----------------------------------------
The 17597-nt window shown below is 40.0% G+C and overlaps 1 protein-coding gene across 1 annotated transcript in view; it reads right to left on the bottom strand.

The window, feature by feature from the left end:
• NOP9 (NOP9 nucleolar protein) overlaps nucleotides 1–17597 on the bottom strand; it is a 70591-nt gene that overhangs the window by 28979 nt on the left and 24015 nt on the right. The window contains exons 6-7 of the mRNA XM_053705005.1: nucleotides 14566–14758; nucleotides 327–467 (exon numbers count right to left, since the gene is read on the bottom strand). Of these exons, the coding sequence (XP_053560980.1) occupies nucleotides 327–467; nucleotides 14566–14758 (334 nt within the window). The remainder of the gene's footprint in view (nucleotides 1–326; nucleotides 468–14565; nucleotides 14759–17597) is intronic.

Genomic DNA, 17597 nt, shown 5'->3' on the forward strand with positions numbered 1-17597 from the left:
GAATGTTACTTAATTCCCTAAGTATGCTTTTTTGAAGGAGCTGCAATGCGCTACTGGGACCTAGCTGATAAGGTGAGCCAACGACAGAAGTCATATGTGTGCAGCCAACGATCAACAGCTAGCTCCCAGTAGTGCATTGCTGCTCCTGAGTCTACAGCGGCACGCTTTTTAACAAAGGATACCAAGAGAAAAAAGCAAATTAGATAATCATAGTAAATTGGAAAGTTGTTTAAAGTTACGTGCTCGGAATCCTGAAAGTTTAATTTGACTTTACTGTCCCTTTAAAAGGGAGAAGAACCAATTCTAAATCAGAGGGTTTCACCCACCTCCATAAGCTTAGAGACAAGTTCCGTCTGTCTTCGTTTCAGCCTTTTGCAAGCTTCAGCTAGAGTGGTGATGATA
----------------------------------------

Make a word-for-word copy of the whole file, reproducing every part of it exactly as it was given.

The 17597-nt window shown below is 40.0% G+C and overlaps 1 protein-coding gene across 1 annotated transcript in view; it reads right to left on the bottom strand.

The window, feature by feature from the left end:
• NOP9 (NOP9 nucleolar protein) overlaps nucleotides 1–17597 on the bottom strand; it is a 70591-nt gene that overhangs the window by 28979 nt on the left and 24015 nt on the right. The window contains exons 6-7 of the mRNA XM_053705005.1: nucleotides 14566–14758; nucleotides 327–467 (exon numbers count right to left, since the gene is read on the bottom strand). Of these exons, the coding sequence (XP_053560980.1) occupies nucleotides 327–467; nucleotides 14566–14758 (334 nt within the window). The remainder of the gene's footprint in view (nucleotides 1–326; nucleotides 468–14565; nucleotides 14759–17597) is intronic.

Genomic DNA, 17597 nt, shown 5'->3' on the forward strand with positions numbered 1-17597 from the left:
GAATGTTACTTAATTCCCTAAGTATGCTTTTTTGAAGGAGCTGCAATGCGCTACTGGGACCTAGCTGATAAGGTGAGCCAACGACAGAAGTCATATGTGTGCAGCCAACGATCAACAGCTAGCTCCCAGTAGTGCATTGCTGCTCCTGAGTCTACAGCGGCACGCTTTTTAACAAAGGATACCAAGAGAAAAAAGCAAATTAGATAATCATAGTAAATTGGAAAGTTGTTTAAAGTTACGTGCTCGGAATCCTGAAAGTTTAATTTGACTTTACTGTCCCTTTAAAAGGGAGAAGAACCAATTCTAAATCAGAGGGTTTCACCCACCTCCATAAGCTTAGAGACAAGTTCCGTCTGTCTTCGTTTCAGCCTTTTGCAAGCTTCAGCTAGAGTGGTGATGATA